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SWEPT FROM THE SEA
Beautiful romantic score is a masterclass from Barry
A review by JAMES SOUTHALL
Music composed by
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Album running time
Album cover copyright (c) 1997 TriStar Pictures, Inc.; review copyright (c) 2008 James Southall.
A slight but handsome film based on Joseph Conrad's short story Amy Foster, Swept from the Sea sees a Russian who is the sole survivor of a shipwreck turn up in a Cornish town and fall in love with a local servant. It's decent enough but the only reason I watched it is probably the only reason anyone who visits this website watched it, which is that it was scored by the legendary John Barry. At the time Barry was still scoring films relatively frequently (this was his fourth in just over two years) but little did anyone know that he would virtually give up afterwards, having written three more scores and then none since 2001 (and I don't suppose he will score any more now). It's a real shame because he is so talented and still had so much to offer, but such is life.
It is probably fair to say that there is a certain degree of similarity between the majority of his post-Dances with Wolves scores*, and the romantic tragedy here is an extension of ideas from The Scarlet Letter, Chaplin and others but as usual the themes are unique and there is an individual mood for the score which distinguishes it from the others. Many film composers have attempted to write in this way over the years, with lush orchestral music which always attempts to flesh out the romance in a scene above all else (whether that is sexual romance, tragic romance, melancholic romance or whatever) but none has ever succeeded quite like Barry. It is true that occasionally he has been guilty of simply finding a theme which works and then repeating it through the score, but in the better ones it is the mood he has kept consistent and the tunes have developed and varied - and such is the case here.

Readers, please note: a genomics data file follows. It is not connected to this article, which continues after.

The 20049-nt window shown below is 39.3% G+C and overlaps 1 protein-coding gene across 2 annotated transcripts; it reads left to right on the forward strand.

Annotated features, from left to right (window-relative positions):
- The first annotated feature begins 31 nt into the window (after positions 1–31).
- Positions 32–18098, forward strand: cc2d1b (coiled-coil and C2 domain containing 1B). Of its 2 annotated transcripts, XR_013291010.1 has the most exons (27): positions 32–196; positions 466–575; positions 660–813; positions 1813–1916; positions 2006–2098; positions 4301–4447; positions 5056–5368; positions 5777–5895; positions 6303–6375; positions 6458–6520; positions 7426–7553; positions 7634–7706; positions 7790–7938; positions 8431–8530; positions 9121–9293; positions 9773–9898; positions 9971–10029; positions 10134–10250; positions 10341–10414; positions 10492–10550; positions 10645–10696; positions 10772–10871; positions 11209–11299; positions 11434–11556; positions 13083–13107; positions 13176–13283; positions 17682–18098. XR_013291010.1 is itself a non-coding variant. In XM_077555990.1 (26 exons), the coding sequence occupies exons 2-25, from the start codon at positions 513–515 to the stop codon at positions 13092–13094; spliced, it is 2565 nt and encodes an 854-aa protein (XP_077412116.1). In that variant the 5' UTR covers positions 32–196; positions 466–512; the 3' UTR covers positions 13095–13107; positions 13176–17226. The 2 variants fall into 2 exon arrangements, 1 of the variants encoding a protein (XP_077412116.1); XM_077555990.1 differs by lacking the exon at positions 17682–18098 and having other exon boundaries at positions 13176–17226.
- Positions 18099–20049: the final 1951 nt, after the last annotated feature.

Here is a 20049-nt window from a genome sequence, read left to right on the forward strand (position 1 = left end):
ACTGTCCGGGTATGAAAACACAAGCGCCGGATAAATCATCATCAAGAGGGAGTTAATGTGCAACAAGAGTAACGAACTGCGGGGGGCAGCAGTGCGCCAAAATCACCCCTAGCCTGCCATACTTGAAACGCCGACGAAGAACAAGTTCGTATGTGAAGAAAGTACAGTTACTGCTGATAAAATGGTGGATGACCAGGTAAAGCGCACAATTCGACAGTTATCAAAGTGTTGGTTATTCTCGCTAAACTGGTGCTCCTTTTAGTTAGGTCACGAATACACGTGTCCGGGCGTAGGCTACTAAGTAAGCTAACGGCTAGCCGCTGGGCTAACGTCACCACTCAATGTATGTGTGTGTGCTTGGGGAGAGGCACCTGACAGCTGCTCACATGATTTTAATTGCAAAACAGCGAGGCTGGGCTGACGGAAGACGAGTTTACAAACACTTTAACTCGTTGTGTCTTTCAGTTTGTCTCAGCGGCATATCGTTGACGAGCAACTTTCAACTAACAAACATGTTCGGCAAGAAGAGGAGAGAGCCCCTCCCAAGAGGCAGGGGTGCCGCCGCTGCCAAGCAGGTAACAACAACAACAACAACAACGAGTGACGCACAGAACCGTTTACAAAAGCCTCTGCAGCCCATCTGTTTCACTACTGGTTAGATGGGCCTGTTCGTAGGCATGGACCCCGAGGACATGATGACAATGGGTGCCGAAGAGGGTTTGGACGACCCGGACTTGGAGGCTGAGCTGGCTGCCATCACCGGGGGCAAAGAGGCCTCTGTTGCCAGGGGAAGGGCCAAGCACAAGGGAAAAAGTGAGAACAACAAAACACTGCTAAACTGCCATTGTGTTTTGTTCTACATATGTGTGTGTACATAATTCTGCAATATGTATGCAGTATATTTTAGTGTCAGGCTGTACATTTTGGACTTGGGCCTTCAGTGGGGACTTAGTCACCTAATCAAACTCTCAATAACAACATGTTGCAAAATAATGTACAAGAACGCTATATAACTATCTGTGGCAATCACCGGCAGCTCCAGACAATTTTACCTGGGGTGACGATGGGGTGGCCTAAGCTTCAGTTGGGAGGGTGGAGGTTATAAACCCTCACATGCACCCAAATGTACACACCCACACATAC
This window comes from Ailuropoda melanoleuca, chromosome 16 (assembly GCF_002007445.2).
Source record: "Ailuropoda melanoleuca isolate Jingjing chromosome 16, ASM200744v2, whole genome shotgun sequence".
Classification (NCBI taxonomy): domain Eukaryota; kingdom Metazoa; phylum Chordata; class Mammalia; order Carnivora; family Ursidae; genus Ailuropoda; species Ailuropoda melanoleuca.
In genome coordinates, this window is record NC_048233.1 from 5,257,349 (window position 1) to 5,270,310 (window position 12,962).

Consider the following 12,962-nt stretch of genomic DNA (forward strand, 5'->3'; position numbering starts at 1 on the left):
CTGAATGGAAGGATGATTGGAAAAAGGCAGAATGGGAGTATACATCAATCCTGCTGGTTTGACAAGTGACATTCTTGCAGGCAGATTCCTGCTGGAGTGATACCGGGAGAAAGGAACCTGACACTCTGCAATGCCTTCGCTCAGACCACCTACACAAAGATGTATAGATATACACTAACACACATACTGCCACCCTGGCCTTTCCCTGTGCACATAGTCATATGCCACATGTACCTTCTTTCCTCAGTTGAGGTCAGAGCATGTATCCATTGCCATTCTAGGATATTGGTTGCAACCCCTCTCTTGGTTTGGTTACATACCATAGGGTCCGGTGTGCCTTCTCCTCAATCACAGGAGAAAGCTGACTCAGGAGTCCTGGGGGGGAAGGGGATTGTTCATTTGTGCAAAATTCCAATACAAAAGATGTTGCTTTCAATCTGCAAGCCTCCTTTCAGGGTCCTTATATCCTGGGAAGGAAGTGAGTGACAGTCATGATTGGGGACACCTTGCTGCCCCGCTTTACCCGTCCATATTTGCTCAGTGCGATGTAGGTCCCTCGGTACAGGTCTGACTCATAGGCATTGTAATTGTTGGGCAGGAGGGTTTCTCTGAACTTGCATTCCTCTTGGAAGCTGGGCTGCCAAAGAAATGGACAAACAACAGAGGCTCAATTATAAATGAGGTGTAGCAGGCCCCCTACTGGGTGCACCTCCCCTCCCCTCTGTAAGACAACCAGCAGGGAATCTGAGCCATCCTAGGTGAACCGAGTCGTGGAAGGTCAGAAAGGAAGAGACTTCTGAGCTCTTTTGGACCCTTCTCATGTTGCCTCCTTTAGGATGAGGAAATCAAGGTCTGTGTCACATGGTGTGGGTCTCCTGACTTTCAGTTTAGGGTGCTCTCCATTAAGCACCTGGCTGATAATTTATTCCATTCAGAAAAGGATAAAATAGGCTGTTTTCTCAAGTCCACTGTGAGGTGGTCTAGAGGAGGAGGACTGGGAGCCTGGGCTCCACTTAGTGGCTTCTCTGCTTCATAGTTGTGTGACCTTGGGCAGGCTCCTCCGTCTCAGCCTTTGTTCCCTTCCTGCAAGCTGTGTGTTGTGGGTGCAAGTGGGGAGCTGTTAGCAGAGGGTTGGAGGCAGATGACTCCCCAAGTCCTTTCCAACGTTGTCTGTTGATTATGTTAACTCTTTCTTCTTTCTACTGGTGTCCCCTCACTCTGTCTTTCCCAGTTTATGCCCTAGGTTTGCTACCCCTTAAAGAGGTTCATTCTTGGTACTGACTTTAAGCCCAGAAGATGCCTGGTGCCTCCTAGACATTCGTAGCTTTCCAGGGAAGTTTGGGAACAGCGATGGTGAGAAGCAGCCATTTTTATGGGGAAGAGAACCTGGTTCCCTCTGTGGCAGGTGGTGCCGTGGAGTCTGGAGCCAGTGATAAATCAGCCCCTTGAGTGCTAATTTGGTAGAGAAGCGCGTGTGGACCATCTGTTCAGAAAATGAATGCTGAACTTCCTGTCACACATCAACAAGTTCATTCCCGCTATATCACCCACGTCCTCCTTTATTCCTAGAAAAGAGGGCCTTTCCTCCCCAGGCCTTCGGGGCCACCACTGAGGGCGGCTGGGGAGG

Barry takes his inspiration from the sea, with the orchestration sweeping in and out like the waves, the tone darkening and brightening subtly but frequently, and the music constantly suggesting a timeless and constant yearning. The opening cue introduces two main themes, the romantic main theme and the Slavic-sounding Yanko's theme. A third follows immediately in "To America", this one absolutely full of romantic longing and beauty; it segues into a very different, more dramatic, take on Yanko's theme. Finally, the most obviously ocean-inspired theme in "The Storm Came", swirling around and around, cautiously enticing with its powerful undertones but retaining that distinct beauty that John Barry probably couldn't avoid no matter how hard he tried (and thank God he didn't often try very hard).
"Sea of Death" introduces what is referred to by the director rather unpromisingly as the "death theme", and even here it's beauty that is the driving force - the music turns darker and darker, but as the distant synth chorus joins in it is just impossible not to feel the deeply human aspect Barry is trying to emphasise. This core of five themes introduced in the opening four cues goes on to dominate the score, but even though some of them aren't developed all that much it is easily enough material from which to fashion a 60-minute album which never feels too long.
This is helped by the occasional set-piece - the summery, awkwardly-titled "Yanko Asks Amy Out" is simply delightful, and the source piece "Yanko's Dance" breaks things up but doesn't feel out of place - and this is so expertly-crafted it is often just a joy to behold. Barry's music isn't for everyone but his better scores go about their business with such a singular purpose his place as one of the film music masters will never be in doubt. Because it is for such a little-known film, this score is not often spoken about, but it should be - the album plays like a very carefully-considered tone poem to the sea, and listening from start to end it so envelops the listener it is simply enormously impressive. The disc concludes with a fine song ("To Love and Be Loved") based on the main theme, Tim Rice's lyrics beautifully sung by Corina Brouder, rounding off an album which should be in all Barry fans' collections.
*This statement is unlikely to win this year's award for understatement**.